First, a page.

Dia napkin decoded (and re-encoded).
I saved this napkin from my visit to Dia:Beacon, to preserve not my notes revealing some random spark of wit and brilliance, but somebody else’s.
Pristine white paper with orange-and-gray text imprinted in a serious sans-serif typeface, these napkins serve various functions. The first, of course, is obvious and practical, as one will undoubtedly need to clean up after consuming an overpriced sage pesto and aged cheddar panini. But these napkins are also a subversive and clever piece of museum interpretation. The list of names outlines the 28 male artists* Louise Lawler utters (and squawks and warbles) in her sound installation. Museumgoers can enjoy a bite on Dia’s grounds with Birdcalls (1972/1981) as their soundtrack, wiping mayonnaise smudges off with the very transcript of the work. You, too, can listen to Birdcallscourtesy of our friends over at Ubuweb.
In this piece, Lawler translates the names of contemporary art bigwigs into quite convincing avian cheeps, tweets, and shrieks. At Dia:Beacon, the sounds seem to emerge effortlessly from the upstate New York landscape, as if a pair of birds were having a pecking skirmish in neighboring bushes. Upon closer listening, however, I realized that the screeches were actually the names of artists engrained in my head as a result of my art history education: Sol Lewitt, Andy Warhol, Joseph Beuys. Lawler selected this list as a pointed yet hilarious commentary on the privilege and recognition bestowed upon male artists.
But the napkin serves a third, much more subliminal and calculated function. While Lawler’s piece mocks the idolization of a certain set of male artists,** a good number of these guys are on view in Beacon’s cavernous galleries. Dia has certainly got a type: conceptual art giants who produce megalithic works and who are now revered in the art world. Of the 26 artists on long-term view, only 5 are female.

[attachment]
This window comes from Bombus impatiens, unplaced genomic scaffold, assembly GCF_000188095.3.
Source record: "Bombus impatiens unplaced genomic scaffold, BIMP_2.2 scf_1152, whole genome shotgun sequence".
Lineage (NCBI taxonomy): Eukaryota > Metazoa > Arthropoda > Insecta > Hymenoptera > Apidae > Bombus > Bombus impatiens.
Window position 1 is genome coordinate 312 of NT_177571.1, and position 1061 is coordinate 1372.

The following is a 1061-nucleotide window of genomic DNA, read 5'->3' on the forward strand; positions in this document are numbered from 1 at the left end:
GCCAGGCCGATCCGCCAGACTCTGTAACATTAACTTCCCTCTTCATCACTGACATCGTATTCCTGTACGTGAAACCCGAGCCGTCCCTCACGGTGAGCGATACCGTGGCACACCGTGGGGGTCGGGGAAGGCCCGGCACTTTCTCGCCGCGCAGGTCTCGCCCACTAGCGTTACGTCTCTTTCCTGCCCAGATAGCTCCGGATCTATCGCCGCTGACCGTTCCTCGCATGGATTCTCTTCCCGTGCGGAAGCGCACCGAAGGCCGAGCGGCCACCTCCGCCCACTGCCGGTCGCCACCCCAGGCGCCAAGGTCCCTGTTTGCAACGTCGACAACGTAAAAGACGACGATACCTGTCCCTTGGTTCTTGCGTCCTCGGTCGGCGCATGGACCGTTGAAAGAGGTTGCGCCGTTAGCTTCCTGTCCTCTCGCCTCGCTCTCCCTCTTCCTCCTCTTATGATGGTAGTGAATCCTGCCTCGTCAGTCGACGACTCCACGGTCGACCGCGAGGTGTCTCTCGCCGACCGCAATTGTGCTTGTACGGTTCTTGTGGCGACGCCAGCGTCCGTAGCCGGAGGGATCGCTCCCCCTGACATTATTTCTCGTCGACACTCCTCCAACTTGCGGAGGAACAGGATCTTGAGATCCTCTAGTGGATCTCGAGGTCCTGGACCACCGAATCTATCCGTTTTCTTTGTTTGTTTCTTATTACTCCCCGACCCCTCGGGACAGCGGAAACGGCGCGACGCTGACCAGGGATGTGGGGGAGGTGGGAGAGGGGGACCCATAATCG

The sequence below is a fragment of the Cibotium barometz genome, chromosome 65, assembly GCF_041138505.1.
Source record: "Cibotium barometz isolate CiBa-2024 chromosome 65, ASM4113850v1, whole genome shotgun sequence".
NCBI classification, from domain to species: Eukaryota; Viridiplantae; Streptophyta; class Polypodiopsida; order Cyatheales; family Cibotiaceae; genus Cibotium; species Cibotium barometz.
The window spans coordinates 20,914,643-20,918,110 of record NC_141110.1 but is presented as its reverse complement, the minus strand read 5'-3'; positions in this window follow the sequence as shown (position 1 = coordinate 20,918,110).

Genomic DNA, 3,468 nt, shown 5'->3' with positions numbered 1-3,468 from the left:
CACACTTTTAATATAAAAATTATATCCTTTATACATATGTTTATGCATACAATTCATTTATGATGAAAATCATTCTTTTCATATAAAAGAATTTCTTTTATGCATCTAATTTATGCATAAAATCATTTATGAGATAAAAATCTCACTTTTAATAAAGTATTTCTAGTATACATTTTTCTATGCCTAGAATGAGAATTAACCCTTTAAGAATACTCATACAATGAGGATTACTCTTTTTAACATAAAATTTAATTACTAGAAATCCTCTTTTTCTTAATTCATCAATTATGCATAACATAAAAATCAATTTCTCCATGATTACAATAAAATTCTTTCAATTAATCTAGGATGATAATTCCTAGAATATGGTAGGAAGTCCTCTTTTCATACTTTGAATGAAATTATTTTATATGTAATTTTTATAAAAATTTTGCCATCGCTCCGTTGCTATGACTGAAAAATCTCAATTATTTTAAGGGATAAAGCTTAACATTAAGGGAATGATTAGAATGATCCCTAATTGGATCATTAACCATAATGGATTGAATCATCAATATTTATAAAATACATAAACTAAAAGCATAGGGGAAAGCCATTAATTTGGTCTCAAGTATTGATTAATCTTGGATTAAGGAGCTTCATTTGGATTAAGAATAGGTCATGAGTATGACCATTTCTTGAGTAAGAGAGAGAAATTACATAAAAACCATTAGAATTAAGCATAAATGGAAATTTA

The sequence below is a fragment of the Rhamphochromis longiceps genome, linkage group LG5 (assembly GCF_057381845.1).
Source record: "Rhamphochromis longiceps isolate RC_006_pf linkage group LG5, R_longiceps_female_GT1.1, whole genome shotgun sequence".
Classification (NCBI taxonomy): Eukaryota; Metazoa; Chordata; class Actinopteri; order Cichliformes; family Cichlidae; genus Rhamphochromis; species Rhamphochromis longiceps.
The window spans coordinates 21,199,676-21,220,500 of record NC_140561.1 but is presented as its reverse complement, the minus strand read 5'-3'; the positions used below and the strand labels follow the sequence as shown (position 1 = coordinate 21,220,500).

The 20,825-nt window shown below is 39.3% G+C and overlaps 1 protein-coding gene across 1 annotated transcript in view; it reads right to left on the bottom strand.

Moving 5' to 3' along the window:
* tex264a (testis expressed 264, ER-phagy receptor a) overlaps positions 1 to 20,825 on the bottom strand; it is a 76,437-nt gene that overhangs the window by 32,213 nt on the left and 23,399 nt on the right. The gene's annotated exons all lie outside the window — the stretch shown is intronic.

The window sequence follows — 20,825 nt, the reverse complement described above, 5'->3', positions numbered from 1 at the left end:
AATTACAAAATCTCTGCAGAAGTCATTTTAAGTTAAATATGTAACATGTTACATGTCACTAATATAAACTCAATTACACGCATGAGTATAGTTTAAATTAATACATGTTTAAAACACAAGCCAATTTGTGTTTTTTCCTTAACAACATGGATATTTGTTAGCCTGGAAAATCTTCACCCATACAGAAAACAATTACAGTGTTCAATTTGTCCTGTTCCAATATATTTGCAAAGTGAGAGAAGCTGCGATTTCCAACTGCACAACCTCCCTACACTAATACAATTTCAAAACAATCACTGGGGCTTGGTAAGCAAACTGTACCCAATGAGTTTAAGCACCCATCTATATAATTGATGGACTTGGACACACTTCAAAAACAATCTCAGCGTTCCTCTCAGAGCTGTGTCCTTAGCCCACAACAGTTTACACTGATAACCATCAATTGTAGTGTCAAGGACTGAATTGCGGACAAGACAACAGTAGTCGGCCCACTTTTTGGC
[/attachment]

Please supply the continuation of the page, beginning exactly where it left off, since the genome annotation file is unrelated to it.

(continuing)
But people eat this shit up. Dia’s football field-sized galleries are jaw-dropping; the megalithic works residing in them are elegantly confrontational, forcing you to step within its steel walls, or imagine yourself as you plunge into its abyss. I recognize that I, too, am a culprit of such idolatry; I was certainly in trance when I was surround on all sides by Lewitt wall drawings.
Dia Beacon, aerial view (source)
The fact is: Museums build a history of art. The simple act of displaying an object is a proclamation of what should be valued by generations to come. Dia is clearly building a history of a very particular type of art, a type that allows us to forget smaller, more subdued but often equally brilliant works.
So we have this napkin, our key to decoding Lawler’s Birdcalls, a work that derides the domination of men in the art world. But this napkin is simultaneously a clever and paradoxical branding strategy for Dia. It advertises the kind of artists that you’ll see within the gallery walls, while mocking the very art world that deemed these artists worthy of being there in the first place.
Lawler’s birdcalls are hilarious. The only appropriate reaction is to smirk at the parroted artists’ names, and then hang your head in shame for loving them so intensely, and so blindly.
*Or collaborations, as Gilbert & George is a duo.
**A set adored by the folks over at J. Crew, as evidenced by the Men’s Shop’s book selection. This fact always makes me snigger.
Secret: I borrowed the napkin picture from this blog. Mine has some mustard stains on it.